"An agent of King Ronald's" is completely correct, as any grammar book will tell you. It is called a "double genitive" and just like "A friend of mine," "A friend of his," etc. are grammatically ...

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Are there words that are spelled the same but pronounced differently depending on whether the initial letter is capital or lowercase?
9 votes

Yes, such a word is called a "homograph." Aside from "Polish" and "polish," another exemplar homograph is "wind" (blowing air) and "wind" (what you do to watch). If you are looking for another word ...

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Is it proper to say "Turn right right here"?
9 votes

Yes, it's completely accurate. In fact, it involves a literary technique that many authors use in writing. I'm trying to remember the name of the rhetorical device but it involves using different ...

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Should there be a space in e.g./i.e. between a dot?
Accepted answer
8 votes

No, there would be no space. When writing abbreviations that represent multiple words and that have periods appear within them, we don't put spaces after the internal periods. Examples: a.k.a. - ...

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"cologne" and "aftershave" for "fragrance for men"
8 votes

No, aftershave and cologne are most definitely not the same thing. You will find at any beauty counter or perfume section of any department store that a men's fragrance, like Code by Armani or Polo ...

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What is the non-funny equivalent of a spoof? Such as a dark, gritty, alternative re-telling of a story
7 votes

I don't know that there's a word for that, a word that means what "spoof" means but replaces the part that makes it definitively satirical with definitively "dark" or "gritty.&...

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You have the watches, but we have the time
7 votes

"You have the watches, but we have the time." The above is a double-entendre, meaning it has two meanings, a superficial meaning and a deeper meaning. At first blush, or superficially, it ...

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"Burning the candle at both ends" to mean being unfaithful in a relationship
7 votes

I've always taken that alternate meaning of burning the candle at both ends to mean the person doing so is two-timing, which means cheating or usually means cheating, but is nonetheless an important ...

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What would you name this marketing tactics (scam) where an Business institution themselves post question and then self promote?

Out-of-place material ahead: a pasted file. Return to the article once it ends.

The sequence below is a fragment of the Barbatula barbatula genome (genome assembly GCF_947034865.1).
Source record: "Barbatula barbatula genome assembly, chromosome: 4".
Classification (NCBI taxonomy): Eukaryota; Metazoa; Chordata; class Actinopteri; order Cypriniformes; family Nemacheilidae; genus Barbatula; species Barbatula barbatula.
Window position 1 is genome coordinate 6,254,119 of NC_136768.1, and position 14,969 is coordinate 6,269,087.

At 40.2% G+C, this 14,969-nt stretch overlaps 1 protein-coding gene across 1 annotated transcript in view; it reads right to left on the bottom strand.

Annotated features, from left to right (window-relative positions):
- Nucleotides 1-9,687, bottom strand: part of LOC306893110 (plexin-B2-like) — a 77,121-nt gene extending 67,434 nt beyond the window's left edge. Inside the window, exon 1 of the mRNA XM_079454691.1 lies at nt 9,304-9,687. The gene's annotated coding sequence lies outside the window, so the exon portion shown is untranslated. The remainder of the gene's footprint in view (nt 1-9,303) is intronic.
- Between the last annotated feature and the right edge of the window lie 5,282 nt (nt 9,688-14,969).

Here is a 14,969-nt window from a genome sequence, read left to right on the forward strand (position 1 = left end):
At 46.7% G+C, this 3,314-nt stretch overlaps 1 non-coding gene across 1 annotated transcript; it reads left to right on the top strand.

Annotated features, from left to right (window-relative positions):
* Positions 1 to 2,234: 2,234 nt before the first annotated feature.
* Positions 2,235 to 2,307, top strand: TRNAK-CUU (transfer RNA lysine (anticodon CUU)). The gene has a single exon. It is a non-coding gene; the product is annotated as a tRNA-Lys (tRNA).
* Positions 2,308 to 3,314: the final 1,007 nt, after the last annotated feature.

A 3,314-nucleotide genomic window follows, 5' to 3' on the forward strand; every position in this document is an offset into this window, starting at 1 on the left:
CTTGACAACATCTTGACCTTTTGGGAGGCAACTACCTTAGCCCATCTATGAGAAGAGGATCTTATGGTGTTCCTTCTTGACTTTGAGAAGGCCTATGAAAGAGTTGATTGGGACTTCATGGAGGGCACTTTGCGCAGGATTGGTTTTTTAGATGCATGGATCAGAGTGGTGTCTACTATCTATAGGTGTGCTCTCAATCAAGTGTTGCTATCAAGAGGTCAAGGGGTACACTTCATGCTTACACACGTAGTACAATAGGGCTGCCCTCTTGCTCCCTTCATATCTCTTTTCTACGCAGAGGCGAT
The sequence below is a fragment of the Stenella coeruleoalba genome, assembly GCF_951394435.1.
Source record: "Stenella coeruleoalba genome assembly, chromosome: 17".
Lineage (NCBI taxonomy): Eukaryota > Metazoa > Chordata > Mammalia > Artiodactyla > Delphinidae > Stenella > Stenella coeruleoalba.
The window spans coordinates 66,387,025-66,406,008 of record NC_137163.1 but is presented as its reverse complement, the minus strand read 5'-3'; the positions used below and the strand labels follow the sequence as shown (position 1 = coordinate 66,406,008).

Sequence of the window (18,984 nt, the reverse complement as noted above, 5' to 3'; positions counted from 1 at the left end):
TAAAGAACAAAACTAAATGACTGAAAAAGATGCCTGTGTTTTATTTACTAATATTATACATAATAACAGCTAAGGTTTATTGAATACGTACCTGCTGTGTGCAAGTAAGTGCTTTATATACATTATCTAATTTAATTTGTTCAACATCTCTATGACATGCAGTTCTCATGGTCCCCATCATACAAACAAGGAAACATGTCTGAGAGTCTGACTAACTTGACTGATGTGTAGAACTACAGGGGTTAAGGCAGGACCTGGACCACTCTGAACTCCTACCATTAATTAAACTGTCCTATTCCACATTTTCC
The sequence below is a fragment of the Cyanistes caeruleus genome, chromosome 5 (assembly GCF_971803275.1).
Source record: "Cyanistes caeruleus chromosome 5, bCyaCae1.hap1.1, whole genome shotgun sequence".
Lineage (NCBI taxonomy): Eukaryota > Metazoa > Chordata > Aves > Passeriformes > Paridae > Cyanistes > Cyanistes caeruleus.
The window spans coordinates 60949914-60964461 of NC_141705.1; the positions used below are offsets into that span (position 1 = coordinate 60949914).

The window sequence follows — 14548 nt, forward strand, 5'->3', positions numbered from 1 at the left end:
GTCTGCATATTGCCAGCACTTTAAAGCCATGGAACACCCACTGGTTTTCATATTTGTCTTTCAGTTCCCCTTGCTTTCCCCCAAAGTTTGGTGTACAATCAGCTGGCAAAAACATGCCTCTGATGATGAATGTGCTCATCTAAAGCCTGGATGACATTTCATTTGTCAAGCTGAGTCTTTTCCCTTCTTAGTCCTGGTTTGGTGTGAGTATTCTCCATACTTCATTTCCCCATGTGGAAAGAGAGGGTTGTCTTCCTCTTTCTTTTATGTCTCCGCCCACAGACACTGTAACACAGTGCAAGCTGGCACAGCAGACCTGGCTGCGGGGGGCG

7 votes

sockpuppeting "Sockpuppeting" is when false identities are created online in order to deceptively not appear as oneself online but as another or others to propagandize by asking questions ...

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Is there any difference between "anyone" and "any one"?
7 votes

The Oxford English Dictionary (OED) states regarding any one: "The two-word form any one is not the same as the one-word form anyone and the two forms cannot be used interchangeably. Any one ...

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Why "the powers that be"?
7 votes

The phrase "the powers that be" doesn't employ the subjunctive mood. The phrase comes from the New Testament (Romans 13:1) and uses be instead of are as an archaic alternative to the ...

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Why does "one of a kind" mean "unique?"
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7 votes

"One of a kind" does mean one of a category, as you say. However, it is one of a category of one, meaning the category only has one thing in it: that thing being referred to. You also have to ...

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“In the news” or “on the news”
7 votes

In the news... This refers to when someone or some event is widely discussed in that subset of media we call "the news." "Barrack Obama was in the news." This means that Barrack Obama was discussed ...

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Are “where” subclauses acceptable?
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7 votes

Yes. Subordinate clauses that start with "where" are more than acceptable; they're completely proper, both grammatically and semantically. By placing the "where" and its clause between commas, one ...

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What's the word to describe when movies try hard to evoke emotion?
7 votes

More technical terms would include "emotionally manipulative" and "sentimental." More informal terms, however, would stretch from "cheesy" to "sappy." There are so many specialized words for this ...

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Collective Noun "jury" with plural phrase, singular or plural?
6 votes

"...the jury, including its two alternative members, is/are in deliberations..." There are two issues with the above that have bearing on whether to use "is" or "are": 1. Is the phrase "...